And the repeated telling of this causes you no shame or qualms? Just indignation!?

    Atoke, sorry to say (and I really like your writing by the way) but you and your ilk (in this case I mean people who think like you) are part of the problem, not the solution.

    • Nakoms

      July 30, 2016 at 9:49 am

      Gbamm!! Spot on.

  26. Anonymous

    July 30, 2016 at 8:03 am

    The story of the middle class in boring. That’s the answer to your question. It takes a talented and creative writer to make a story without conflict, challenge or triumph interesting and this is why most stories in the Western Media are of either the poverty or the wealthy extreme because in the end the Capitalist Western media have to sell copies/ increase readership and viewership and not write politically correct stories to please every perspective. Story telling/ journalism is about making a story interesting enough to be read so I think the writer should see this as a challenge in creative writing. Too many times we are quick to say our stories were rejected because they didn’t fit Western media sentiment without looking inward and realizing it didn’t have a Heroes journey or any of the challenges and triumphs that make a story worth reading. That being said, Tales of a poor suffering Nigerian and Egocentric Bella Naijarians, Spot on!!!

  27. Kokoro Dudu

    July 30, 2016 at 9:39 am

    Atoke, get off it!

    The international media portray us in bad lights and then what? How do they portray themselves?

    There isn’t any orchestration against us, everyone knows – bad news sells more than anything else.

    Like someone else pointed out up in the comments, what’s the good news here to talk about? Do we talk about our own good news even in our own media? Have you seen the type of news that trend on Punch, Nairaland or Linda Ikeji?


  28. Rhecks

    July 30, 2016 at 11:16 am

    Well articulated point! You hit the nail on the head with this powerful response. How exactly do we draw attention to the plight of the downtrodden when we want to be applauded for painting a brighter picture of the dark continent? Please let’s say it as it is and stop looking for gratification which does not exist.

  29. esssob

    July 30, 2016 at 2:13 pm

    The Nigeria middle class is a minority even the “rich” places are glorified slums.Try and see the big picture here.The western media see the big picture because majority of Africans are in dire situation .My dear just be grateful you are in the middle class- that class is really for the few in Nigeria .Open your eyes to the plight of the masses in Nigeria – the young child hawking on the street ,young female children being married off in the north for money,the young graduate still looking for job for more than 5 yrs,the father unemployed or hawking on the streets .Menh my dear the western media is actually portraying the true story .I used to think like you before but shine your eyes,look around you (your hairdresser,trash collector ,driver,maid ) those are stories that need and should be told till thing change

  30. BN editor

    July 30, 2016 at 2:27 pm

    Good write up. Ego centric u also nailed it.
    However I want to look at this topic from another angle. I want to peruse “what” and “why” the international media will always report in their media.
    The Westerners invented the internet, printing machines, satellite TV, terrestrial TV and the radio. These are means of relaying the messages. So every time we flaunt our insatiable material acquisitions they are often baffled is it that we chose to live in denials of real poverty around us or we are actually ignorant of the realities around us cos rather than investing real and tangible projects we waste lavishly on perishable items.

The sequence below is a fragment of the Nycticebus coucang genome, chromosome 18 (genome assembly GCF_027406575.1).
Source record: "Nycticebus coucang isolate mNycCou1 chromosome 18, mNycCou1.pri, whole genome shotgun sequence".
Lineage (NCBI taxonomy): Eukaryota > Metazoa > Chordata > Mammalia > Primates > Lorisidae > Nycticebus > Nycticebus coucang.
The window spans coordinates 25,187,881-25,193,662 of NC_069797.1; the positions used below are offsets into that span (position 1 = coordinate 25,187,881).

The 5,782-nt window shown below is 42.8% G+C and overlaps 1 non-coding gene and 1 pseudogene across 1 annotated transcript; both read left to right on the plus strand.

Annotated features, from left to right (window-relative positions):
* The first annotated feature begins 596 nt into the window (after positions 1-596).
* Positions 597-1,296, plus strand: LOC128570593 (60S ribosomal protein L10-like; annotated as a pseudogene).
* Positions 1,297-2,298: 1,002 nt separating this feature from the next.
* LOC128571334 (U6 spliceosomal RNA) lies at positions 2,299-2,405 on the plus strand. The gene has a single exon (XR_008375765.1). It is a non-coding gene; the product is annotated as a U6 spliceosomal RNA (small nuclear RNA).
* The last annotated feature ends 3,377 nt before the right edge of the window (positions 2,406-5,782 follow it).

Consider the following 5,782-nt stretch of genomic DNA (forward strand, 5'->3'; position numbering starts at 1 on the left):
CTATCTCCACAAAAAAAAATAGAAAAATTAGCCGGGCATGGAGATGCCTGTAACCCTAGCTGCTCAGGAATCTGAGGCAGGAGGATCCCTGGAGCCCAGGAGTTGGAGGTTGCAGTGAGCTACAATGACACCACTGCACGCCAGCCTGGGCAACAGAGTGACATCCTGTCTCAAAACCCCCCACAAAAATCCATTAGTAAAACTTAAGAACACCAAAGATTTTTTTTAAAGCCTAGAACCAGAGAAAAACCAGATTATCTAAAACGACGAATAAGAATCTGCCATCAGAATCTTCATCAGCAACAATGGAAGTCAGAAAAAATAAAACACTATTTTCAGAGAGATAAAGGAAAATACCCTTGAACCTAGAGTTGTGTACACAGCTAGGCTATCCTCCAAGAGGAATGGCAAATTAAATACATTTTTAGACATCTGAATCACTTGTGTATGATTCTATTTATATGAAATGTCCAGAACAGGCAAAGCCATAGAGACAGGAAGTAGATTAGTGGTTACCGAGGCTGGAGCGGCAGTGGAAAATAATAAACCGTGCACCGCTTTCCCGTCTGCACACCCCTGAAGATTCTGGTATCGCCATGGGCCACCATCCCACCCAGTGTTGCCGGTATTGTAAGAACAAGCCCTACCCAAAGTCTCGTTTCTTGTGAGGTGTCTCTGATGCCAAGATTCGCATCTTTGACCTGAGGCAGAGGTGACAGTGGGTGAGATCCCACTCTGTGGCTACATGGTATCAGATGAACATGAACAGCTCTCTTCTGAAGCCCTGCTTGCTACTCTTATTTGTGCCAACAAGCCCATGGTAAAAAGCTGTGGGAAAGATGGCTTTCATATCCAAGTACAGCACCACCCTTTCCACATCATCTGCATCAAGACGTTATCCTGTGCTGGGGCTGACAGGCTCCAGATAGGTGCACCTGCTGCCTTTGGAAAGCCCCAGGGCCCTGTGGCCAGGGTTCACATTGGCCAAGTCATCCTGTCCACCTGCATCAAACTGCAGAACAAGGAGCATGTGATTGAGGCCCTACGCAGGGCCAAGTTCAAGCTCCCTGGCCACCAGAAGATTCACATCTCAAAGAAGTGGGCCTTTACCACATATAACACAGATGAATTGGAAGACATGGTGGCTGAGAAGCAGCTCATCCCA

Hence, the “what” to them is the fact of the actions we take that shows we are people with misplaced priority and the “why” is it that we deliberately look the other way or we are just ignorant.
    The “who” doesn’t motivate western media cos they know we proclaim individuals over institutions which to them its a representation of class and they don’t care!
    Look at all our sectors which one is projecting a viable Nigerian story. No Nigerian company is a global brand yet we want a story the western media can relate it
    Is it not appalling for over 40years we have discovered oil no single Nigerian petrol engrs or team of Nigerian engrs can boast of successfully drilling oil unless being supervised by a white Engr and u want our stories not to be tainted.
    I could go on on but the way forward is to act our own scripts thereby we change our stories by placing priorities on developmental projects, investing more in capital projects than social functions, build more schools than foreign trips. Etc thereby influencing reporting/reportage by the international media.
    We know the right thing to do and I pray we selfishness and greed will not stand in d way.
    BN post my comment o!


    July 30, 2016 at 4:06 pm

    Ok let see

  32. Tosin

    July 30, 2016 at 8:38 pm

    Nice piece.

  33. Fade to black

    July 30, 2016 at 9:26 pm

    You tried Atoke, but they are stuck in their ‘Single Story’.
    Binyavanga Wainaina wrote an excellent article about this.

  34. slice

    July 30, 2016 at 10:18 pm

    Atoke I think you should tell them you’ll write the article. You have a rich body of work that includes difft perspectives. You can send in article about that desired angle and they’ll include a link to your other works. Yes, some will say you wrote about bad stuff like the west does but as long as you’re not lying you’ll be finr

  35. I Ren

    August 1, 2016 at 5:28 pm

    You know, when I read Egocentric’s aggressive comment, I wondered – does s/he live abroad? Or go abroad? Does s/he have, or plan to have children who will cross Nigerian borders or mingle with other people? Because if the answer is yes, they should value how we are perceived as a nation. It’s very similar to the problems African Americans are having now with their people being killed – merely because of prevalent perception, because media almost only shows African American men as gangsters or idiots with no dignity or principle.
    Atoke never said only present the posh. She says we are more than the bipolar image of kwashiorkor or corrupt big spending. Nobody who has worked to improve or has a sense of self-worth wants to be misrepresented, your darling West inclusive. They carefully control their image too.
    Then I wondered what Egocentric has done for the starving, and how they know exactly how much or how little Atoke has done. Be speaking about westerners like all their people are caring and sharing and financially comfortable.
    And please, Africa is continent. Can we speak about Nigeria and specific, named countries?
    God bless.

  36. I Ren

    August 1, 2016 at 5:30 pm

    *a continent.